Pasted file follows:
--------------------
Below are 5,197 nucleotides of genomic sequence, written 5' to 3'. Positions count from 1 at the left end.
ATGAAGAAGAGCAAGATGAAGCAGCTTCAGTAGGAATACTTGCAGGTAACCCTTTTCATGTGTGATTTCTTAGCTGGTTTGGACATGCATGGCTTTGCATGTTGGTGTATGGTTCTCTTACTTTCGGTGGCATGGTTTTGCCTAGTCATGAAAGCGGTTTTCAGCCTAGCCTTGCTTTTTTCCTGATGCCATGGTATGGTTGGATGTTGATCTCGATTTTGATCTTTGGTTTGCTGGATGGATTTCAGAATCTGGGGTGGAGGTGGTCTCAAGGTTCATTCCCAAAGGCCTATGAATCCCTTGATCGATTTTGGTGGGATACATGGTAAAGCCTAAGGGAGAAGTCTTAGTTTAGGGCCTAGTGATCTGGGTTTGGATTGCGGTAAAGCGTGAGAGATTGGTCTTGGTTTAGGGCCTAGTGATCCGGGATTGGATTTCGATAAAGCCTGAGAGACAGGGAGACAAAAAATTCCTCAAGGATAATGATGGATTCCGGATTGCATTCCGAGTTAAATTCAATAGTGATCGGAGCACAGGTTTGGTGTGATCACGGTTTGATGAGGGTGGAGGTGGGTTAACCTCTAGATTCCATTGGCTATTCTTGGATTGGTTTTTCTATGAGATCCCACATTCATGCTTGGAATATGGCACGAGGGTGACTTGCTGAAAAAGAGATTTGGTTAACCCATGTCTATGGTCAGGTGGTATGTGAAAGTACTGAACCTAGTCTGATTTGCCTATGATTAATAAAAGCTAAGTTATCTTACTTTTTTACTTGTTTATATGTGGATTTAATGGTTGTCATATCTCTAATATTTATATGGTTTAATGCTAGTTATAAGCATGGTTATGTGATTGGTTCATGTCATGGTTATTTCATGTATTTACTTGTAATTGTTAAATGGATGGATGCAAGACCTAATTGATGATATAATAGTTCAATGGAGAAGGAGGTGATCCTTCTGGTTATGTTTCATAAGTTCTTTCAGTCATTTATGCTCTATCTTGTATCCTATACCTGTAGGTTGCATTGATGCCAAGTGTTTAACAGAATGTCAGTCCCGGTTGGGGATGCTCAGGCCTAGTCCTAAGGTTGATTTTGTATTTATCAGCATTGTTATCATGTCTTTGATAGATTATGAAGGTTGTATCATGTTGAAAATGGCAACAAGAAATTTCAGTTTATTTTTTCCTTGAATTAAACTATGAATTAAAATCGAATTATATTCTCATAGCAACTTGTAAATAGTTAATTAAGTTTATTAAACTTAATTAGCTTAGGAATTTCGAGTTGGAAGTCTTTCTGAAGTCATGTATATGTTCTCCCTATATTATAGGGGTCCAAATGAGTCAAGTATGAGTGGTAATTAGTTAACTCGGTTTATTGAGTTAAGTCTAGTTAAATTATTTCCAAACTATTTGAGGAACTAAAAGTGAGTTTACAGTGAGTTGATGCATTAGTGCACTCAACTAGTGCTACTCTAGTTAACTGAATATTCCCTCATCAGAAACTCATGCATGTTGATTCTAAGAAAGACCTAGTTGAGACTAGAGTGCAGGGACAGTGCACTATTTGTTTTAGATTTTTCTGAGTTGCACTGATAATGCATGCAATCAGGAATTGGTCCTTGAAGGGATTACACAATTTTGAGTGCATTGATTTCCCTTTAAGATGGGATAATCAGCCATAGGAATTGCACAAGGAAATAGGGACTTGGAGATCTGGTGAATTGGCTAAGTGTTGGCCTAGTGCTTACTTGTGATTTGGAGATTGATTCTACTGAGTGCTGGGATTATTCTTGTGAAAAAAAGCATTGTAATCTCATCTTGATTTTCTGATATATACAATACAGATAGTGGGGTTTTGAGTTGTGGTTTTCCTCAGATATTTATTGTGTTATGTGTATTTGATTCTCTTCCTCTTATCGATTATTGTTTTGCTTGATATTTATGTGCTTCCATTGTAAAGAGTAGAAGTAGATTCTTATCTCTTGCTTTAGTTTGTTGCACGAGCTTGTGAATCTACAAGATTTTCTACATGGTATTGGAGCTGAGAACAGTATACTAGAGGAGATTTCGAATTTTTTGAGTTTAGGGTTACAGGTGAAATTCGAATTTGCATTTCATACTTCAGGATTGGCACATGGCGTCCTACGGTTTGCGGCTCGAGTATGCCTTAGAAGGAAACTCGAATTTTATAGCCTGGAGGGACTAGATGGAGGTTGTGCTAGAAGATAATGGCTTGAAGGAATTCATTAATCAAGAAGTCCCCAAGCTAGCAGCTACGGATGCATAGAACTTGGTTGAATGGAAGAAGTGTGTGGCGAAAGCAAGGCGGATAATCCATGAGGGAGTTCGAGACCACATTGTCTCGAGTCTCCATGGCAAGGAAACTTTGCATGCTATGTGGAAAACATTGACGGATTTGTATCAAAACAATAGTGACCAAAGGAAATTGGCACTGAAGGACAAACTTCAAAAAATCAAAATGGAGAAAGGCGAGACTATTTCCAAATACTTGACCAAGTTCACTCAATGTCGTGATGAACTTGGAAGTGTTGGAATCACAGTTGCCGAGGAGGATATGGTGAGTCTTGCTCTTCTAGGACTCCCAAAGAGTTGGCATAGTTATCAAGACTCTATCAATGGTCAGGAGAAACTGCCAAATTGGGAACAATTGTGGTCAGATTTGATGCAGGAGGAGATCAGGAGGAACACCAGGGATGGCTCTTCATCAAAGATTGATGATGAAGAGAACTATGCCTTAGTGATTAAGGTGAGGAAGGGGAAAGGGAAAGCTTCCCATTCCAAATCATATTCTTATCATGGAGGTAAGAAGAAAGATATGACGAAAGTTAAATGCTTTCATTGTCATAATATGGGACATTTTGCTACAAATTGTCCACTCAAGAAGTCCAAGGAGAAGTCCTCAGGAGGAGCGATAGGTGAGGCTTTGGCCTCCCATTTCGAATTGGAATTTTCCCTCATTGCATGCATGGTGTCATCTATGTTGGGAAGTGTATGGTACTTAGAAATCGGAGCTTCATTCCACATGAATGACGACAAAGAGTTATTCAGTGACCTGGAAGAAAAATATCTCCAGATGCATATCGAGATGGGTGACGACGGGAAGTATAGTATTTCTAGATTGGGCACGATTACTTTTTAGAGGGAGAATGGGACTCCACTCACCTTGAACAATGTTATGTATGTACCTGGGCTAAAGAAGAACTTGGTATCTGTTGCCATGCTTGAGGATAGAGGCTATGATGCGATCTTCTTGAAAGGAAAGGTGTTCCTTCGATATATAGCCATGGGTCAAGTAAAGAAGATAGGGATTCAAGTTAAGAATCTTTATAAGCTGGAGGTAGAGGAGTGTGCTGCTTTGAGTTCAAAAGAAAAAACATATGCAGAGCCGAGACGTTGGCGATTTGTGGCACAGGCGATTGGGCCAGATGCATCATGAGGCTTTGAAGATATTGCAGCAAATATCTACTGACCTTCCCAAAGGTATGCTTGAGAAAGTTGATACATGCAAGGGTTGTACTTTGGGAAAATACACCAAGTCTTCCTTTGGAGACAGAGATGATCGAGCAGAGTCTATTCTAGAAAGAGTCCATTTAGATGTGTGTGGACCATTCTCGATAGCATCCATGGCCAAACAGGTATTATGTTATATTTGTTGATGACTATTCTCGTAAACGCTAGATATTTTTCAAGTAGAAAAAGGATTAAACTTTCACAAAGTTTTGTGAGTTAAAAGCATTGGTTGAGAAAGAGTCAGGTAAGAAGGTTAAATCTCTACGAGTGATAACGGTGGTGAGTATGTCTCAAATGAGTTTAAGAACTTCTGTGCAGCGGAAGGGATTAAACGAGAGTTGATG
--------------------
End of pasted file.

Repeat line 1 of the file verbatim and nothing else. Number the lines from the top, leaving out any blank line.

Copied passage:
Below are 5,197 nucleotides of genomic sequence, written 5' to 3'. Positions count from 1 at the left end.